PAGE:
If you have been following the music industry in recent years, during this truly dark era, be ready to be happy as the future is more promising than ever before.

As usual, feel free to comment and / or ask a question.

 

Sources: IFPI, BPI, RIAA, newzoo

30 thoughts on “Understanding: The Impact of Streaming versus the Music Industry”

  1. China market have music store like QQ Music, someone famous singer can sold millions copies of digital record in their release day due to stan fans.
    Besides, I want to know who’s the next artist, and Barbra popularity analysis please, too! There’s so many discussion about you SCPS artist list in many music sitesor forms, and question where Barbra will rank, her real us and worldwide sales is one of the m ost mysterious in divas

    1. Hi Karalady!

      Claimed sales figures coming from platforms like QQ Music are absolutely false. If you check IFPI annual Top 50 lists, you will notice that no Chinese artist has made it in recent years with 600,000 units being enough to feature on it nowadays. All similar claims about Katy Perry or Taylor Swift are just as wrong too.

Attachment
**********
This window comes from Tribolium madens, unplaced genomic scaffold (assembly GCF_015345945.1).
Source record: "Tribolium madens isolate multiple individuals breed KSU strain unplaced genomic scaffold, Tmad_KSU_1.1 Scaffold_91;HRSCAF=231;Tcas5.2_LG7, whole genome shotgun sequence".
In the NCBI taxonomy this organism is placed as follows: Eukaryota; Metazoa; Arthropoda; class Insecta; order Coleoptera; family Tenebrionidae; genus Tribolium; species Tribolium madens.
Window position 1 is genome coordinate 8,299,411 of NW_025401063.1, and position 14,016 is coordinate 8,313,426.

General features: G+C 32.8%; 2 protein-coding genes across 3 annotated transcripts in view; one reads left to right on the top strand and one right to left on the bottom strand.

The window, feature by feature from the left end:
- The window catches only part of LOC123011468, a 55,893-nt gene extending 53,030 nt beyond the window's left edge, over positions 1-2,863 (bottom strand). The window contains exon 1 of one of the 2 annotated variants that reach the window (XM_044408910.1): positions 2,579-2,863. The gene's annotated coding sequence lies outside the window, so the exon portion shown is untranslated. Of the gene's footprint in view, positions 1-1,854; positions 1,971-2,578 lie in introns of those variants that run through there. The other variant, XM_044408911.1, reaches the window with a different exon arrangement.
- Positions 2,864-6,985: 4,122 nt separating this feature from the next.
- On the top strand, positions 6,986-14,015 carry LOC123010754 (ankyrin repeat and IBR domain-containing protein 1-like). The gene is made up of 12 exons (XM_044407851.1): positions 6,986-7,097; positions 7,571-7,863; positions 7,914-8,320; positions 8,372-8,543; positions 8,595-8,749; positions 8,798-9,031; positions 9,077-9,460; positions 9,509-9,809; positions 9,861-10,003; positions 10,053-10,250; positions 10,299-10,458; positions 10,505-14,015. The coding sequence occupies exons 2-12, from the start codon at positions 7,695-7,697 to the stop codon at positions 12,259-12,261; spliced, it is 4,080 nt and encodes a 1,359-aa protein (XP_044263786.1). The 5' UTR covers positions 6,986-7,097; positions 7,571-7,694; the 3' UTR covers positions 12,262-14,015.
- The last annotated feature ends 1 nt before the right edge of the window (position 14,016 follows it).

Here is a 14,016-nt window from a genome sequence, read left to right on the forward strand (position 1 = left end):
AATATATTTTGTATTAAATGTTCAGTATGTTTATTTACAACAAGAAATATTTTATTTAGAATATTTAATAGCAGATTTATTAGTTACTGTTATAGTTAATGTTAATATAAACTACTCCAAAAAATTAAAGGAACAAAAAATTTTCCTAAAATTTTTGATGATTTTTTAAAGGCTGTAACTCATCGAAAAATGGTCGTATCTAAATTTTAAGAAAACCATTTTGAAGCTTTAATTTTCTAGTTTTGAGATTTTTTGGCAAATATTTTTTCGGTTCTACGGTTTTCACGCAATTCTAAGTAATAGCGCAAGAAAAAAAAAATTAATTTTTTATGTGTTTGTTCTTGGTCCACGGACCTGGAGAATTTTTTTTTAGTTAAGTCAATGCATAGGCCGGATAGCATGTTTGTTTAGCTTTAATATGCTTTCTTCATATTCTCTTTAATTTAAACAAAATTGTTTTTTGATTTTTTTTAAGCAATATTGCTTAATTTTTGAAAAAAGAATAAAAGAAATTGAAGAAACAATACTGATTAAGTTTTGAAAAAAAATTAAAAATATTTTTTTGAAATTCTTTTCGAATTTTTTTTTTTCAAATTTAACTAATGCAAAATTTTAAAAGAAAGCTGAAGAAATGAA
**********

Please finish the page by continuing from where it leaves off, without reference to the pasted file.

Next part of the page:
The next CSPC artist is a male act from the past. Barbra isn’t planned over the next few ones to come soon.

      1. I see, I know ur busy in many artist SCPS, I just want to know the total physical records Barbra sold. I read your album sales figure in french form and Fan of music site, but there’s no single sales and the data was out of time, could you give us an approximately estimate of Barbra’s singles and album us&worldwide ? I know you had done some researchs and analysis for barbra before.

          1. MJD, I know ur busy in many artist SCPS, I just want to know the total physical records Barbra sold. I read your album sales figure in french form and Fan of music site, but there’s no single sales and the data was out of time, could you give us an approximately estimate of Barbra’s singles and album us&worldwide ? I know you had done some researchs and analysis for barbra before.

          2. Hi Karalady,

            I won’t commit on a figure before studying her case carefully, especially since I never studied in full her singles sales so far. After the few ones already scheduled, she will be added to the pipe for sure as she is the biggest female artist missing at the moment.

      2. That’s because they are single sales though not album sales. You download a track from the album and store it on QQ.